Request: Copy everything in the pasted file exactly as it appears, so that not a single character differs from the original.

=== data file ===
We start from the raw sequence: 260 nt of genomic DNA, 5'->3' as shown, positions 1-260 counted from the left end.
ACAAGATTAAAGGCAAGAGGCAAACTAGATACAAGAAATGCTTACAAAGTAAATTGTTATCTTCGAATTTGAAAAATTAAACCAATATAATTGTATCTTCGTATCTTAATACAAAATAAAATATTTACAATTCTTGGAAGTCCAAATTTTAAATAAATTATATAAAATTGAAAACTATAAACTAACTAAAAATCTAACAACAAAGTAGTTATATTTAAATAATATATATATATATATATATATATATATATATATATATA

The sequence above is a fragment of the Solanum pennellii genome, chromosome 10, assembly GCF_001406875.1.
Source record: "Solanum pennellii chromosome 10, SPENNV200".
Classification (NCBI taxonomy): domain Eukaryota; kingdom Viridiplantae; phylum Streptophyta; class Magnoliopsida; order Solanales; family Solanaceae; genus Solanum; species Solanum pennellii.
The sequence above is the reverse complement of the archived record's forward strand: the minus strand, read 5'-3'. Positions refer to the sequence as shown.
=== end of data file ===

We start from the raw sequence: 260 nt of genomic DNA, 5'->3' as shown, positions 1-260 counted from the left end.
ACAAGATTAAAGGCAAGAGGCAAACTAGATACAAGAAATGCTTACAAAGTAAATTGTTATCTTCGAATTTGAAAAATTAAACCAATATAATTGTATCTTCGTATCTTAATACAAAATAAAATATTTACAATTCTTGGAAGTCCAAATTTTAAATAAATTATATAAAATTGAAAACTATAAACTAACTAAAAATCTAACAACAAAGTAGTTATATTTAAATAATATATATATATATATATATATATATATATATATATATA

The sequence above is a fragment of the Solanum pennellii genome, chromosome 10, assembly GCF_001406875.1.
Source record: "Solanum pennellii chromosome 10, SPENNV200".
Classification (NCBI taxonomy): domain Eukaryota; kingdom Viridiplantae; phylum Streptophyta; class Magnoliopsida; order Solanales; family Solanaceae; genus Solanum; species Solanum pennellii.
The sequence above is the reverse complement of the archived record's forward strand: the minus strand, read 5'-3'. Positions refer to the sequence as shown.